The model proposed by Davenport and Harris (2007) is an example of a model in which BI assessment is made mainly from the perspective of BI capabilities. The authors have distinguished in their model five stages of analytical capability called analytically impaired, localized analytics, analytical aspiration, analytical companies, and analytical competitors. The first stage means that “organizations have some desire to become more analytical, but thus far they lack both the will and the skill to do so.” They face some substantial barriers — both human and technical. They may also lack the hardware, software, or skills to carry out extensive analysis. The second stage localized analytics is characterized by reporting with pockets of analytical activity. Organizations undertake the first analytical activities, but they have no intention of competing on them. BI activities produce economic benefits but not enough to affect a firm’s competitive strategy. The third stage called analytical aspirations is triggered when BI activities gain management support. Organizations build a plan of utilizing BI. The primary focus in analytical companies stage is building word- class analytical capabilities at the enterprise level. Organizations implement the plan developed in a previous stage, making considerable progress toward building the support, culture, skills, strategic insights, data, and technology needed for analytical competition. At the last stage, analytics moves from being a very important capability for an organization to the key to its strategy and competitive advantage. Executive managers trust in BI, and all users are highly educated in BI.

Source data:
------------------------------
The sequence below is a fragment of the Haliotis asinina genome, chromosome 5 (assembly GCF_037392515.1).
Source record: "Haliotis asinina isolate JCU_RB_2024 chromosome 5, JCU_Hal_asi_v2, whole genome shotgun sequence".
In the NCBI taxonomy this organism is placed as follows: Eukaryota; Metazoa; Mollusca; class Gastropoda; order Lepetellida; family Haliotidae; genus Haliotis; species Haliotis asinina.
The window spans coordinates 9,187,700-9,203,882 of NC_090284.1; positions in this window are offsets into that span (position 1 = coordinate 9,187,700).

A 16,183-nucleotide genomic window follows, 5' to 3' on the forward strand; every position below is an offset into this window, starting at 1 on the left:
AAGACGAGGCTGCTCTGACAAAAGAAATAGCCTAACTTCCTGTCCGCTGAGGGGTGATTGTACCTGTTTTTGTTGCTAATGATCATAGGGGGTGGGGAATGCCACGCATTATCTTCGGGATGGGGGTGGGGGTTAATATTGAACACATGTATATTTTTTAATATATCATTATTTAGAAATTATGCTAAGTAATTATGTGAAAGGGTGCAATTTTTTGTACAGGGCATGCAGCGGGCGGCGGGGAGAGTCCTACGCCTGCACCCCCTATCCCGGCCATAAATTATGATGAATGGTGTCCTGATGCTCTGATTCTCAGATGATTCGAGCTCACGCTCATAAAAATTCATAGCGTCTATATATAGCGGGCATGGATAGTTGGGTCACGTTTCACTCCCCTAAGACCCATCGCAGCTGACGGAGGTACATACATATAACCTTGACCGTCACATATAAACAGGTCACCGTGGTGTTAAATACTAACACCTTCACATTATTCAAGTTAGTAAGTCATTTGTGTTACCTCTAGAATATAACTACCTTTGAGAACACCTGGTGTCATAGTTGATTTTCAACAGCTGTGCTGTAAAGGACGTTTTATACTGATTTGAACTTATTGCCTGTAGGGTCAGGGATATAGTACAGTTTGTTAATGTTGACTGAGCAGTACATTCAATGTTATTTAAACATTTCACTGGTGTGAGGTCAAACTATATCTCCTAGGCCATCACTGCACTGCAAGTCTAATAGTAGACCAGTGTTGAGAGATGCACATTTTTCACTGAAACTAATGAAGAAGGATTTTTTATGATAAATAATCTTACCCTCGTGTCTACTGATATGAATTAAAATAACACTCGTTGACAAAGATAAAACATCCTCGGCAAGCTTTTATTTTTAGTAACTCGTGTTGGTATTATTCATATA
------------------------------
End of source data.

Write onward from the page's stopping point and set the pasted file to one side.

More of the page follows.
Model Based on Dynamic Capabilities Business Intelligence

The model proposed by Olszak (2014) is a dynamic BI capabilities framework that is strongly combined with the idea of Davenport’s and Harris’s model. It reflects six capabilities areas, such as governance, culture, technology, people, processes, and change and creativity management that can be used to assess BI use in organizations. Each capability area is described by various detailed BI capabilities (Table 5-3) and mapped on the scale: analytically impaired, localized analytics, analytical aspiration, analytical companies, and analytical competitors.

The first BI capabilities area - governance - is “the mechanism for managing the utilization of BI resources within an organization and for embedding BI initiatives within organizational objectives. It also involves continuous renewal of BI resources and organizational capabilities to respond to changes in dynamic environments and mitigating resistance to change” (Cosic, Shankes, & Maynard, 2012).

Table 5.3 Dynamic Capabilities Bl Framework

Bl Capabilities Area

Detailed Bl Capabilities

Governance

Business vision and plan Business analysis planning and monitoring Strategic alignment of Bl and business strategy Decision-making rights (operational, tactical, strategic)

Bl solution assessment and validation

Culture

Executive leadership and support Flexibility and agility